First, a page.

Perhaps you have already heard from a friend or read from the internet that eating, drinking, or smoking can help to fail one’s mouth swab DNA test. Well, this method can, in fact, affect the test results but not in the way that someone who wishes to fail the test has in his or her mind.
The rule is this: one must abstain from eating, drinking, or smoking for at least an hour before scraping the inside of his or her cheek with the swab. Such a rule also applies to babies during paternity tests.
That’s because consuming anything by mouth or cigarette smoking could cause foreign residue or components to mix with the provided specimen. This makes it hard to obtain testable human DNA samples at the laboratory.
Do take note that eating, drinking, or smoking immediately before taking a mouth swab DNA test won’t change your DNA makeup — it will only make your provided DNA sample harder to analyze.
If you’re trying to delay your mouth swab DNA test results for whatever intent or purpose, opting for this method of contaminating the specimen is something that can make you look bad or suspicious the least. It’s just that you forgot to follow the directions by taming your grumbling stomach or giving in to your urge to light up a cigarette stick before taking the test.
Unfortunately, it’s not all the time that you can attempt to fail a mouth swab DNA test deliberately. This is true whether the tactic you have in mind is known to work effectively or fall flat.
There are cases in which a police officer or two will be standing right in front of you as you gather the specimen using the swab. In some instances, it is a doctor or nurse who will administer a mouth swab DNA test. Taking a picture of you as you perform the test or while it is being performed on your is also a requirement in some instances to serve as a supportive document.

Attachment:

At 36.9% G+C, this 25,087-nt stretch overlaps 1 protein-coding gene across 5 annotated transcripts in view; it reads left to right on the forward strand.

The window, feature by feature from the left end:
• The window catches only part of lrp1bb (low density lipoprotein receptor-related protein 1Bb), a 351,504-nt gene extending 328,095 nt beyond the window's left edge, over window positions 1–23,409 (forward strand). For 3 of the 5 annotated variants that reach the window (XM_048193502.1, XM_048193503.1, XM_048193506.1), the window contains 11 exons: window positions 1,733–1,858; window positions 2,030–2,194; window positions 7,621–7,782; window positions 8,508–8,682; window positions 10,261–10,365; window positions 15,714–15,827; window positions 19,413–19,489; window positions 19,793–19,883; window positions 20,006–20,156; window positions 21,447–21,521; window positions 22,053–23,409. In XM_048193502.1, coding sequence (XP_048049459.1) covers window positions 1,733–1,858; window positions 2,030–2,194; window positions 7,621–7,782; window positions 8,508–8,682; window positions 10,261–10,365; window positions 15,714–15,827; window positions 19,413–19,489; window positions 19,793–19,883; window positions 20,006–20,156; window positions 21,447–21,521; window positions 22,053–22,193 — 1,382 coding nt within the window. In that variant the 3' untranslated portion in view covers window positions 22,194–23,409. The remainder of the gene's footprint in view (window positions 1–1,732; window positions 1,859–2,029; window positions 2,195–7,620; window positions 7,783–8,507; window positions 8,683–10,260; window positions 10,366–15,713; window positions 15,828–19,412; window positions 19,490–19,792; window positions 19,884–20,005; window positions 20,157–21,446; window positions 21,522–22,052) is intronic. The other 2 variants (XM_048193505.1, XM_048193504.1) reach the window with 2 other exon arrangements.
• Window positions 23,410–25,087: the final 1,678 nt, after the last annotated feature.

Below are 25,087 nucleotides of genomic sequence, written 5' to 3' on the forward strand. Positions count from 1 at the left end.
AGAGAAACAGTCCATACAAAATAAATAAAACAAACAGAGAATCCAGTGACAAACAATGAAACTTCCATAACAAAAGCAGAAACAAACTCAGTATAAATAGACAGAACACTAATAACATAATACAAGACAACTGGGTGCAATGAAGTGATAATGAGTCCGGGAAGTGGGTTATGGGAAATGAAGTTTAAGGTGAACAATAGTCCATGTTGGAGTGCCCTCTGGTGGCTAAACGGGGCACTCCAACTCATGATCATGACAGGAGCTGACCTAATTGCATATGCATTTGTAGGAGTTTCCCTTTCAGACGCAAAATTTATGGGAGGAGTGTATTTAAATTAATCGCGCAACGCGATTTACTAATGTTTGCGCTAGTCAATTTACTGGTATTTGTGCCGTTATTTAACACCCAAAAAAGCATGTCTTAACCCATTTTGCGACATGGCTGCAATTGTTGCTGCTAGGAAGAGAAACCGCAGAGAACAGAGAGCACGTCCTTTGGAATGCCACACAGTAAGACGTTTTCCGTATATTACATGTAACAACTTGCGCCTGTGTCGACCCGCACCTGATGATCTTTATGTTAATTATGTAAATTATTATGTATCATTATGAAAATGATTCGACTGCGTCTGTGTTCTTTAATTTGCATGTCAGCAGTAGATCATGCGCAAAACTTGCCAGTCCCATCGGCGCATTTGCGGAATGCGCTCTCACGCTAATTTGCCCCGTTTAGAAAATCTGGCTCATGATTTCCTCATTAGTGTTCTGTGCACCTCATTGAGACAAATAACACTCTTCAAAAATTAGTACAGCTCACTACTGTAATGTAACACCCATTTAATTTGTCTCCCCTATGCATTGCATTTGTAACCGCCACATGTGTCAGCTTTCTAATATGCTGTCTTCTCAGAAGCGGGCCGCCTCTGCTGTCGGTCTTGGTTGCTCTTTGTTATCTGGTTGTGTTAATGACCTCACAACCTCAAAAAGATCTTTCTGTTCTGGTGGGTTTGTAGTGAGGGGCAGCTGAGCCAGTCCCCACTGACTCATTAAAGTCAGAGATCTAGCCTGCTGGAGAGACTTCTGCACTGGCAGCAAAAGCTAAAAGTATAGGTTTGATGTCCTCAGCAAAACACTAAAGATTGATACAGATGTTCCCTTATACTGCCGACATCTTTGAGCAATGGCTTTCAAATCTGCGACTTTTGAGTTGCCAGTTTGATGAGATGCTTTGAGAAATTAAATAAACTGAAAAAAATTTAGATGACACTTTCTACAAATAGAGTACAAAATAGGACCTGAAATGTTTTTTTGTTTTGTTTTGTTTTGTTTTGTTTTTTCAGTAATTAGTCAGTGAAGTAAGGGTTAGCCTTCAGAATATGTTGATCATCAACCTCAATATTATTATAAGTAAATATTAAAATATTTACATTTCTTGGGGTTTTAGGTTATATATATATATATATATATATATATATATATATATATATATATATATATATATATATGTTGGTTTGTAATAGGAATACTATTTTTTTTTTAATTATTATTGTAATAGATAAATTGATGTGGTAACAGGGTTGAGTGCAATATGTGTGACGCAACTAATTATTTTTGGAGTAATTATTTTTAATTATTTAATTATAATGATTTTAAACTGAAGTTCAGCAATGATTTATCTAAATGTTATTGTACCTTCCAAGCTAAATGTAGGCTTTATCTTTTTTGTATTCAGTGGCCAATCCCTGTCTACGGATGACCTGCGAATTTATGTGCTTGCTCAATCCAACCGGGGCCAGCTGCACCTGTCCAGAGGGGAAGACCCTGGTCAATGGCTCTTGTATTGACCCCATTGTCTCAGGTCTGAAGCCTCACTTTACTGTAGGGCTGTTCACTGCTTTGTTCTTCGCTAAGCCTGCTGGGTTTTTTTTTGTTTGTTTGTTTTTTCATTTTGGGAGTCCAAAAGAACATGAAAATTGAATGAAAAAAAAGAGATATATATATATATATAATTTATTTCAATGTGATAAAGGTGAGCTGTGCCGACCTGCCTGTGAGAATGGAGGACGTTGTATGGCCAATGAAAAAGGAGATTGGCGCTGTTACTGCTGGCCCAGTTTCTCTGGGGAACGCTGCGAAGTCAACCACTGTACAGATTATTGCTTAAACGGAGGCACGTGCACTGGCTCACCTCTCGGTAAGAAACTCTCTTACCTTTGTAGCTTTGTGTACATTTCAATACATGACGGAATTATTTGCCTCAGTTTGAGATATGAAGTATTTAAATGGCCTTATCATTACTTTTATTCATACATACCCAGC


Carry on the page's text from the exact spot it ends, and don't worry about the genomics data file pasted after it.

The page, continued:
With such being the case, you have no choice but to perform a mouth swab DNA test without hocus pocus, which will provide the concerned parties with the correct results — unless a mistake is committed by the technician at the laboratory.
Of course, refusing to undergo a mouth swab DNA test is always an option, especially if you are being suspected of a less-serious offense. It’s an entirely different story; however, if you are being suspected of a serious offense — refusal is still an option. Note however the authorities will surely show up sooner or later with a court order for you to perform a mouth swab DNA test.
No. Brushing your teeth before taking a mouth swab DNA test will eliminate food particles and some bacteria, making the job of a technician at the laboratory so much easier.
Provided that the sample is kept dry and stored at room temperature, your DNA should last for three long months from the time that the testing was done. If you’re living in a place where the climate is humid, the swab should be taken to the laboratory ASAP.
A kit has a shelf life of at least one year if it’s left unopened and stashed in normal household conditions.
No, taking an oral medication won’t have any impact on the results.
During a blood transfusion, the only blood components that are being transfused are red blood cells and platelets, both of which are devoid of DNA. While a little amount of DNA-containing white blood cells may be present in the transfused blood, it’s unlikely to be picked up during a mouth swab DNA test.